General Motors ignition assembly parts, packaged and shipped Thursday, April 17, 2014
It began as a few reports of faulty ignition switches, more than a decade ago--but it snowballed into one of GM's biggest recalls and public-relations black eyes in its history. For the past two years, the recall of millions of GM vehicles equipped with faulty ignition switches has rolled through the federal government and the courts. Now it's entering a new and costly phase, where civil and criminal penalties are being assessed. As of the end of the year, the faulty switches have been associated with at least 275 injuries and 124 deaths, and the bill GM will pay to families in compensation for losses is already well over $500 million--before GM puts a pricetag on repairing the more than 2.6 million vehicles affected. That's also before GM pays any criminal penalties, which could approach a billion dollars--the price it will pay for failing to repair the switches for more than a decade after it became aware of the problem.
Takata logo (photo by Flickr user jo.schz)
Both GM and airbag maker Takata can thank Volkswagen for stealing the recall spotlight at the end of 2015--but for much of the year, the Takata airbag recall was the biggest story in the automotive universe. A faulty design of airbag inflators left them vulnerable to moisture and to premature detonation--and that led to one of the biggest recalls ever. By year's end, some 34 million vehicles with Takata airbags were deemed to be on the recall list worldwide. That makes the Takata recall bigger than the recall of more than 31 million bottles of Tylenol in 1982, where cyanide tampering eventually was found to be the cause of deaths in the Chicago area.
2016 Subaru Outback
New-car sales reach for new records
Plumped by low-interest loans and fed by demand from shoppers who didn't buy cars during the Great Recession, car sales reached within striking distance of an all-time high this year. Save for notable exceptions like Volkswagen, nearly every major automaker sold more cars in the U.S. this year than last year--and many sold more than they ever have. Brands like Kia, Hyundai, Nissan, and Mercedes-Benz posted strong gains on the year, with Subaru breaking its yearly sales record with the entire month of December yet to be reported. With year-end numbers still being tallied, the overall sales figure for 2015 could tally 17.5 million units--with many analysts predicting an 18-million figure for 2016. The previous record of 17.4 million new vehicle sales was set in 2000.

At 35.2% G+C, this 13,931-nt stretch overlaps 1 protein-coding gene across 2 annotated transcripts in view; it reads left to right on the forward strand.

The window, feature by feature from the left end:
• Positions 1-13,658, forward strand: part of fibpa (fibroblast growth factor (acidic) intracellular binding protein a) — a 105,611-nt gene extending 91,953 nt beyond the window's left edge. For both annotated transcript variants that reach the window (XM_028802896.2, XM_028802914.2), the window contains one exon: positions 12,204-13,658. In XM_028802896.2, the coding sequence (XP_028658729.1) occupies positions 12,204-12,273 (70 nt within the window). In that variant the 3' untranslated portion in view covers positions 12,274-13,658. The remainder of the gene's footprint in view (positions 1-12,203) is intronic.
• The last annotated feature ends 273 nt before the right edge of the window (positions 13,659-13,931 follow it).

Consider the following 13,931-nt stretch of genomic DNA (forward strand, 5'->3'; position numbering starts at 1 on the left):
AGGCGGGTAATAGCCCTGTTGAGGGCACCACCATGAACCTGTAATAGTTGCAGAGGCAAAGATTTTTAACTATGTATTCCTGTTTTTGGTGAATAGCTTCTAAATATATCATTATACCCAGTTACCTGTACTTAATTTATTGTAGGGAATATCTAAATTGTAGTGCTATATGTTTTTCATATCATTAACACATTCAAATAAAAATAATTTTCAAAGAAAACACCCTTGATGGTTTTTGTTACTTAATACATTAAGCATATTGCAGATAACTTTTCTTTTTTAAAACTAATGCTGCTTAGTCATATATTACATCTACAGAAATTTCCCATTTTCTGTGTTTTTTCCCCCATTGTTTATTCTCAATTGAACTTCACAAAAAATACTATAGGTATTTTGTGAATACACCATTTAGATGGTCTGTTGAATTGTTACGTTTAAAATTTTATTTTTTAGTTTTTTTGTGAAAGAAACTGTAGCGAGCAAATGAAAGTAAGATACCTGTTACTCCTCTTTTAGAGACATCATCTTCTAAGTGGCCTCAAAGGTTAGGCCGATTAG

Atlanta Falcons stadium with Mercedes-Benz logo
The auto industry keeps moving south
Southern states that have wooed car companies to build assembly plants now have opened a new front in the battle for jobs: headquarters. In January, Mercedes-Benz USA announced it would leave its home in New Jersey for suburban Atlanta, Georgia, with relocation starting in the summer and due to be completed by 2018, when a new office campus will be completed. The company also bought the naming rights for the Georgia capital's new football stadium--and then saw its CEO Stephen Cannon leave the company to head the group that runs the stadium as well as the Atlanta Falcons football team. Meanwhile, Volvo said it would build an assembly plant near Charleston, S.C., while Porsche formally opened its new headquarters and driving experience next to Atlanta's sprawling Hartsfield-Jackson International Airport. At that grand opening, Ga. Governor Nathan Deal and Atlanta Mayor Kasim Reed made no bones about attempting to lure other automakers to the city, positioning it as a new industry hub to rival those in Detroit and Los Angeles.
2017 Genesis G90 (Korean-spec)
Luxury's interesting new turns, with SUVs at the center
With gas prices at $2 a gallon on average, strong car sales really mean strong light-truck sales--and now, even the world's newest and most exclusive luxury brands are getting in on the truck action. Bentley introduced its Bentayga SUV, complete with an available dash-mounted Tourbillon timepiece priced at $170,000--for the timepiece, not the entire vehicle. Lamborghini confirmed it will build its Urus SUV, on some of the same underpinnings as the Bentayga; and even Rolls-Royce confirmed it was developing a vehicle with some SUV-ish attributes. Even at the more mainstream level, luxury was twinned with utility: Hyundai's splitting off its Genesis cars into a new brand, with a Genesis SUV coming soon, while Volvo rebooted its entire franchise with the excellent but expensive XC90. Remember when the world criticized Cadillac and Lincoln for gambling their futures on vehicles like Escalade and Navigator? As it turns out, no brand is immune from the profitability that light trucks and SUVs can bring.